Presentation on theme: "MEAN Girls Gina Cunningham, School Psychologist Gabriella Whitbeck, School Counselor February 7, 2007."— Presentation transcript:
MEAN Girls Gina Cunningham, School Psychologist Gabriella Whitbeck, School Counselor February 7, 2007
Why are we here? 80% of a child’s relationally aggressive behavior is due to environmental factors such as poor parenting and negative peer influence (2005) Girl bullying starts as early as preschool (2005) 25% of students report that teachers intervene in bullying situations, while 71% believe that they always intervene Children are the targets of bullying about once every 3-6 minutes from the start of kindergarten to the end of first grade (NIMH, 2003) 70% of girls have been mistreated by their friends (2002)
Exploring Relational Aggression Defining MEAN Girls –Relational Aggression, i.e. “Female bullying” Dr. Nicki Crick defines RA as, “emotional violence and bullying behaviors focused on damaging an individuals social connections within the peer group.” RA can be any act that actively excludes a person from making or maintaining friendships or being integrated into the peer group –TWO primary components Imbalance of power Intent to harm –Value friendships but also used as an effective weapon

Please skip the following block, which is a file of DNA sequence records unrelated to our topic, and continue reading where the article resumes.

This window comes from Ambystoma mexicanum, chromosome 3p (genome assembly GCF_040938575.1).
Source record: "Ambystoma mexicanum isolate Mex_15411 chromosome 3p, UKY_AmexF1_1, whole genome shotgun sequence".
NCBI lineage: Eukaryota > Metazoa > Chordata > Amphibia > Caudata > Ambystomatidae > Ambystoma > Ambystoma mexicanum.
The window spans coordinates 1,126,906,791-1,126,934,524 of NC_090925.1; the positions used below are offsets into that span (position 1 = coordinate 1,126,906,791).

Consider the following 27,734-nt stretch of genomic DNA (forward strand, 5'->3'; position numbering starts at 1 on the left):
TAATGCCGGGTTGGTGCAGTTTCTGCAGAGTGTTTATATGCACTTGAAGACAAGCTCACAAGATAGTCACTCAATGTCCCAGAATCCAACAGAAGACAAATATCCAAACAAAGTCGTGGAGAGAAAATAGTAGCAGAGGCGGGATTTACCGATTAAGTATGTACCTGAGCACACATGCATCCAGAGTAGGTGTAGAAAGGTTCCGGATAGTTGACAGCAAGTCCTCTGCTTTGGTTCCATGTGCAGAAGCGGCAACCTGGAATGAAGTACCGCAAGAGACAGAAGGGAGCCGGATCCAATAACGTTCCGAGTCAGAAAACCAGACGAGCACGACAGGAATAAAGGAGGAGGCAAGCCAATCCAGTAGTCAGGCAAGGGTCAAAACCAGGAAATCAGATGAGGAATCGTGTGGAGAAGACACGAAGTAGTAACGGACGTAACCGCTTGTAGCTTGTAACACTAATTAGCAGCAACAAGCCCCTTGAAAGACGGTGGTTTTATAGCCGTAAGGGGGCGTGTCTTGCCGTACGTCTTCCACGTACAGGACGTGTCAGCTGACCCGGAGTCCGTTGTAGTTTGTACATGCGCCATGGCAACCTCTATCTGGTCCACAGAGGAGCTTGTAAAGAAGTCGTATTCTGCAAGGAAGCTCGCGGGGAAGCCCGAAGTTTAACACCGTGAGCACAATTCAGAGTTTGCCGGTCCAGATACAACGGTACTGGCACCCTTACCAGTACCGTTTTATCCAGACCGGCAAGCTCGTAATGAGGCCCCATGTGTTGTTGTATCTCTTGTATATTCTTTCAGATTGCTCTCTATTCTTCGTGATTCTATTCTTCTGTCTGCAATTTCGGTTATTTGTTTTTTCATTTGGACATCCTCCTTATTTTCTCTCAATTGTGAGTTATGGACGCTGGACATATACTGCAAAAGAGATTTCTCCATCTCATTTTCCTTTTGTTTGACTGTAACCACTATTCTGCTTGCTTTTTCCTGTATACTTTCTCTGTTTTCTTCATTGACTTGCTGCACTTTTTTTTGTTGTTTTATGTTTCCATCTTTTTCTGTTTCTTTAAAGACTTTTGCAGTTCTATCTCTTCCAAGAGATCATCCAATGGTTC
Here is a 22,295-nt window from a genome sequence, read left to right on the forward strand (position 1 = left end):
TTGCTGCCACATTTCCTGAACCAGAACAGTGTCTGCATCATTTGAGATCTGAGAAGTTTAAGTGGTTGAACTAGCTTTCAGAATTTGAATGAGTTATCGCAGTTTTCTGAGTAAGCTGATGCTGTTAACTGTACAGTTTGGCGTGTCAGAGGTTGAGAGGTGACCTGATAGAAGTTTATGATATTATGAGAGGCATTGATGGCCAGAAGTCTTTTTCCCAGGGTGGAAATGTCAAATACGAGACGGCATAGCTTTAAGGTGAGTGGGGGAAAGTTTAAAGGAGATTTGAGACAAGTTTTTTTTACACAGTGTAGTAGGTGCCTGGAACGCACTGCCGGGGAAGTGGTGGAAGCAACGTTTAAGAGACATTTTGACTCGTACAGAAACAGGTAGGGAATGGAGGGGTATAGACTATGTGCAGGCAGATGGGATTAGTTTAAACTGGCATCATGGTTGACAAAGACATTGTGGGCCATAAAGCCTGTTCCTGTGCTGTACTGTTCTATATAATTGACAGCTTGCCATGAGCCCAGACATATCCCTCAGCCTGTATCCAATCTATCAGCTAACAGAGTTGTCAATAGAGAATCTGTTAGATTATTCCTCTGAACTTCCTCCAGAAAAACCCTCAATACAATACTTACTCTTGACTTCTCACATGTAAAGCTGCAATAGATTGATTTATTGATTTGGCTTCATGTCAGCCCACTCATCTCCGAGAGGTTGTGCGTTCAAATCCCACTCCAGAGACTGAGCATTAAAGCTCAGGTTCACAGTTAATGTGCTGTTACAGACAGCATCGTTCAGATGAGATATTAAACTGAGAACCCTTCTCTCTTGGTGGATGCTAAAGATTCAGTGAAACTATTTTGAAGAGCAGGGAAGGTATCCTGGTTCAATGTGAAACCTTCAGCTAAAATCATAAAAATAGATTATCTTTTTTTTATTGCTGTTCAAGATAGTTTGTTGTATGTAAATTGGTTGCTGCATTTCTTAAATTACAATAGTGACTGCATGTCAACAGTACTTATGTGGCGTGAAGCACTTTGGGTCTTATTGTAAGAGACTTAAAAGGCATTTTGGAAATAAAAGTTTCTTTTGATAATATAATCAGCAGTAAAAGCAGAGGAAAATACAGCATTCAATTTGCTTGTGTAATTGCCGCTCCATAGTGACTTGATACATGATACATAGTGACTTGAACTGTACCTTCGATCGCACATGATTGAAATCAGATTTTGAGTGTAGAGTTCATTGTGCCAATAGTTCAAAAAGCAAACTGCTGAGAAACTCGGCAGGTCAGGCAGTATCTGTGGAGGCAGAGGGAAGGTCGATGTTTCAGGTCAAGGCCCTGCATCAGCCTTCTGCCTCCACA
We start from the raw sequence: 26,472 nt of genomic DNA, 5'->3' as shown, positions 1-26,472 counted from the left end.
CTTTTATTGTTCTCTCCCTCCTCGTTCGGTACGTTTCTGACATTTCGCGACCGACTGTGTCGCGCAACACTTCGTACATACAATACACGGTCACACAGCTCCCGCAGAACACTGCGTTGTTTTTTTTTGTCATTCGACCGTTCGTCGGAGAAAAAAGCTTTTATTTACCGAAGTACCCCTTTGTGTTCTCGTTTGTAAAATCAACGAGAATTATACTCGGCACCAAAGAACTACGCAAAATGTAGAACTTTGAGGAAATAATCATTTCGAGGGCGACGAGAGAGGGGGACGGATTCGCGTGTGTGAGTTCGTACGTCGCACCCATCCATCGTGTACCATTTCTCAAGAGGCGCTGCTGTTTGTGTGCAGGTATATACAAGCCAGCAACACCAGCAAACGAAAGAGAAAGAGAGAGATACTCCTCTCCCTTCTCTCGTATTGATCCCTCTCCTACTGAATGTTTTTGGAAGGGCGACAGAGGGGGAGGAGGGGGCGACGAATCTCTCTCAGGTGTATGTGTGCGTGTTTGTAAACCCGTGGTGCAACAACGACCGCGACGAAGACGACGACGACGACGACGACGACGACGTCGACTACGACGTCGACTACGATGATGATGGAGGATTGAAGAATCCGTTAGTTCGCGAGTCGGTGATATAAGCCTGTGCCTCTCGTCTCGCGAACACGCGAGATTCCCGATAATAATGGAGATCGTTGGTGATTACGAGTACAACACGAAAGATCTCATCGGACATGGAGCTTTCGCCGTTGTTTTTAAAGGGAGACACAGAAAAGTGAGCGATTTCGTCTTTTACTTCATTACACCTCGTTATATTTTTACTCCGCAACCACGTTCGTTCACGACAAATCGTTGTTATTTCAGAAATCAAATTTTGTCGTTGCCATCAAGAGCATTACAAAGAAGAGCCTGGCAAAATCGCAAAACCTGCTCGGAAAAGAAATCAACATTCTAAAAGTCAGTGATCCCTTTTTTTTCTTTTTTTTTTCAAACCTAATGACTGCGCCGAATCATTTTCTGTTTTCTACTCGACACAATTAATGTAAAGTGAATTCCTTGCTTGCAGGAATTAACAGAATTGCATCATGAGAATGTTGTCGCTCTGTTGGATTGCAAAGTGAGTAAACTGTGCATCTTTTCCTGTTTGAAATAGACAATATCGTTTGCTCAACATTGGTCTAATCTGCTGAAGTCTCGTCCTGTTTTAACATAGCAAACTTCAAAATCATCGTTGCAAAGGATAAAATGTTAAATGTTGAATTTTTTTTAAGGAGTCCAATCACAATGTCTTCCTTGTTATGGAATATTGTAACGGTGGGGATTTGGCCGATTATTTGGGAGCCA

Understanding the Female Teen Brain Development of female brain Structural differences –Language & Hearing –Hippocampus (memory and emotion) Primary Values - Create connections with female peers -Develop cliques with secret rules Role of hormones & reaction to stress